Many young people in Nepal are seeing farming as the path to prosperity and making it a business.
For many youth in Nepal, traditional farming is not viewed as the path to prosperity that it was for their parents’ generation.
Sat Narayan and Rejina Chaudhary, a young couple in Kailali, Nepal, once felt the same way. Both 25 years old, Sat Narayan and Rejina initially started farming the traditional way on a small piece of land. They consumed most of what they produced. Low-quality seed varieties and outdated production and post-harvest methods led to low yields. The couple often had little left over to sell. Like most farmers, the couple lacked the knowledge of and access to modern farming technologies — limiting their potential to grow more food and earn more money.
After receiving support from R.H. Agrovet, a Feed the Future private sector partner in Nepal, Sat Narayan and Rejina’s commercial vegetable farming operation — Archana Baba Agriculture Farm — kicked into high gear.
“It has been about a year since we scaled up our farming activities using new seed varieties, training and agriculture equipment,” Sat Narayan said. “We have been able to increase our vegetable production and sales in the market.”
R.H. Agrovet provides free advice on modern farming to farmers visiting the shop to purchase inputs, like seeds and other farming equipment. Working in partnership with Feed the Future, the company is helping farmers like Sat Narayan and Rejina to adopt modern farming practices like tunnel farming and the use of high-quality, government-approved seeds. At the same time R.H. Agrovet is also helping connect farmers to suppliers to establish reliable market supply chains for selling the produce. For instance, a technical advisor regularly visited the couple’s farm to oversee the crop growth and provide advice. This helped Sat Narayan and Rejina to access new markets, increase their income and clear a pathway to a prosperous new future for their family.
Recognizing their newfound business potential, the young couple began selling their vegetables in the market. The couple now grows bottle bitter gourd, cucumber, okra and beans, while making three times more on their return since working with R.H. Agrovet. With their income from commercial vegetable farming, Sat Narayan and Rejina plan to save money for their son’s future and build a concrete house for themselves to live comfortably.
“My friends are excited to hear my success story in this short time; they are interested to learn off-season vegetable farming and find [a] market for its premium price,” Sat Narayan said.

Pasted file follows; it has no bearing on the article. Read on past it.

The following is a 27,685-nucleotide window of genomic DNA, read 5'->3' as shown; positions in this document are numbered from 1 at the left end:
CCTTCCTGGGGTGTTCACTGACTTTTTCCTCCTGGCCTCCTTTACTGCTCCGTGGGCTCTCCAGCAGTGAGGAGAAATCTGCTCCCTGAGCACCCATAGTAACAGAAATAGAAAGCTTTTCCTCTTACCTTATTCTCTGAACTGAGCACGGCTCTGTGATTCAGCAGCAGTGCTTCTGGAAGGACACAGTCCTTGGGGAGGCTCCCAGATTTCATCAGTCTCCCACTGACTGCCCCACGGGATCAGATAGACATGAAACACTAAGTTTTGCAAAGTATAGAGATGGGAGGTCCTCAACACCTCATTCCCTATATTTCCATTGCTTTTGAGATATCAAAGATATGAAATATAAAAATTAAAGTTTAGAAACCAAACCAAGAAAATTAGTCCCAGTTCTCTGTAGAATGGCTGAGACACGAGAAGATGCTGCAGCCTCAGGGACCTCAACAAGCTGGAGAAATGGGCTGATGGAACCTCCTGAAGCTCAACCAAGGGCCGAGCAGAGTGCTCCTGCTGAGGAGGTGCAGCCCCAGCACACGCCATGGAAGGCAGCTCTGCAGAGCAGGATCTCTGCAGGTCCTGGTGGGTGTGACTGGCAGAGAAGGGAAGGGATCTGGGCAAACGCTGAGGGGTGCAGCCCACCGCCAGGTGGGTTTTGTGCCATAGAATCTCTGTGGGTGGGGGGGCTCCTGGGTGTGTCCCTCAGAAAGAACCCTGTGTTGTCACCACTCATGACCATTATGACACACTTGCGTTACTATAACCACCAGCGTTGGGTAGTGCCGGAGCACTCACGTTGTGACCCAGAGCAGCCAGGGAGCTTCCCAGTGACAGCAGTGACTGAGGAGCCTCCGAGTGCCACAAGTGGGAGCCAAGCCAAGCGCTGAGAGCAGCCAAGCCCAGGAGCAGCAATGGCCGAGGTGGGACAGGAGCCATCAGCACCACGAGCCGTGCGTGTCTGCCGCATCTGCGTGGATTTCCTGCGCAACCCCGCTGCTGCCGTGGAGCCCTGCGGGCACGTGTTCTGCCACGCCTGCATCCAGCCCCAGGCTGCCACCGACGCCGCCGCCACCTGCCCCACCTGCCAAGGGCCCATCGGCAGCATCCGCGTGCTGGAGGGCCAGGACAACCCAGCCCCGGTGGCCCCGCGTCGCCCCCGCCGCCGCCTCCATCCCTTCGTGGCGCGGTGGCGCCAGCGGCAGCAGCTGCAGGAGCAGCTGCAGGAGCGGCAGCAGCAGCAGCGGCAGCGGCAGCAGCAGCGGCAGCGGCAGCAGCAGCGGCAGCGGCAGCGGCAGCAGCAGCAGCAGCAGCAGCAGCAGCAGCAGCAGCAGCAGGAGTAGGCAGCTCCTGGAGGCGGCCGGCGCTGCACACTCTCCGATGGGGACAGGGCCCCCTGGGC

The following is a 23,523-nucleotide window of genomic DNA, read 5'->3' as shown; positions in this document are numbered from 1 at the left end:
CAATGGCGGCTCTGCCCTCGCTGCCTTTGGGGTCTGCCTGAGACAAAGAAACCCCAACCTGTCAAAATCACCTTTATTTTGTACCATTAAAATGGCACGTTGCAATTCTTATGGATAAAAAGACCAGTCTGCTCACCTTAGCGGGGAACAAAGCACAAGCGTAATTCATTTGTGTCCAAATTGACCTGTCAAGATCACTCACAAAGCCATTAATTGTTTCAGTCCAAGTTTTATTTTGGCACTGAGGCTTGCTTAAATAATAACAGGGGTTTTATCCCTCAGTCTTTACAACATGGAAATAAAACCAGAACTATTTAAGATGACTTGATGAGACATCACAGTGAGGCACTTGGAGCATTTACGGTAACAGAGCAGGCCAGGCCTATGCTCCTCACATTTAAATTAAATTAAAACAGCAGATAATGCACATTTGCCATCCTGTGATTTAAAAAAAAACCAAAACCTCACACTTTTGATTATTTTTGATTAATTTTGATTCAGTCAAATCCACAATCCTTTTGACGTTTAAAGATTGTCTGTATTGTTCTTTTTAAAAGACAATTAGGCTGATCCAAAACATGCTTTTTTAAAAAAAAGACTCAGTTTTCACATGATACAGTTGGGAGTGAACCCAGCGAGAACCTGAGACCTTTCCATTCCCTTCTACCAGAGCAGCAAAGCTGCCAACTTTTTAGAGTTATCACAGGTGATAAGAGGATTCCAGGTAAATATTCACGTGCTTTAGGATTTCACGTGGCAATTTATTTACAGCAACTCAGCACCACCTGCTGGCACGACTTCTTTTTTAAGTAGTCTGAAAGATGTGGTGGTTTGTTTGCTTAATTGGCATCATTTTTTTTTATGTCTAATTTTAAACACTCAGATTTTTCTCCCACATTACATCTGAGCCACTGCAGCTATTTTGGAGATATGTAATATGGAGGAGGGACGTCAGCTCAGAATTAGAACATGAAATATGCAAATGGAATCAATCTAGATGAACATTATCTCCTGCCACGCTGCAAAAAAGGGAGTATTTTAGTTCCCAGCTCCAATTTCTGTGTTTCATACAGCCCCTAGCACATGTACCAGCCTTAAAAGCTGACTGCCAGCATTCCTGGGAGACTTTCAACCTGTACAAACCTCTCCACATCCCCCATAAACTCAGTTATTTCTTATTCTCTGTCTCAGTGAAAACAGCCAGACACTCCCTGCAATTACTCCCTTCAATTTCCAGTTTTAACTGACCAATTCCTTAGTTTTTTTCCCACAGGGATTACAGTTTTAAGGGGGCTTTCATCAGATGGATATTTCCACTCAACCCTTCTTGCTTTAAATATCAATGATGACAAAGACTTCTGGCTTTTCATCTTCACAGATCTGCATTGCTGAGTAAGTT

Sat Narayan and Rejina recently expanded to more than 1 acre of land, nearly half the size of a rugby field, using their profits to install 11 plastic tunnels for off-season vegetable farming. They earned US$1,577 from their recent vegetable farming season, and with the additional income, they have paid off the initial loans to start the business from a local bank. In addition, the Agriculture Knowledge Center of the Government of Nepal provided Sat Narayan and Rejina subsidies to buy machinery like a power tiller.
“We heard from R.H. Agrovet about the benefits of this mini-tiller and subsidies from the local government,” Rejina said. “After a few months we bought the mini-tiller using the money from our vegetables sales. This is so easy and has reduced the labor cost and saves us time.”
Young farmers like Sat Narayan and Rejina are the future of agriculture in Nepal, and private sector entrepreneurs are recognizing the new opportunities that a changing agriculture sector offers. Partnering with Feed the Future has helped R.H. Agrovet nearly double its customer base to 1,000 farmers. As a result of the increased demand for improved seeds and inputs, the company’s sales and income have also nearly doubled.
When private enterprises like R.H. Agrovet thrive, youth can reap the benefits. Feed the Future works with more than 100 private sector partners to strengthen agricultural markets and create opportunities for young farmers. From advice to financial investment, young people such as Sat Narayan and Rejina are discovering that a productive, profitable and prosperous future in farming is within their reach.
Feed the Future Knowledge-based Integrated Sustainable Agriculture in Nepal (KISAN) II, implemented by Winrock International, is funded by USAID as part of the U.S. Government Feed the Future initiative. KISAN II coordinates closely with the private sector and Government of Nepal’s Ministry of Agriculture and Livestock Development, targeting vegetables, rice, maize, lentil, and goat farming households and private sector actors in 21 districts in the provinces 5, 6 and 7 in the West, Mid-West and Far-West regions, and 4 earthquake-affected districts in province 3. By employing an enterprise-driven approach, KISAN II strengthens market capacity and relationships through partnerships with buyers, processors, traders, cooperatives, agrovets, and financial institutions, which in turn builds the capacity of producers and links intermediaries, service providers, input suppliers, and smallholder farmers to end markets to produce a competitive, inclusive, resilient, and profitable supply.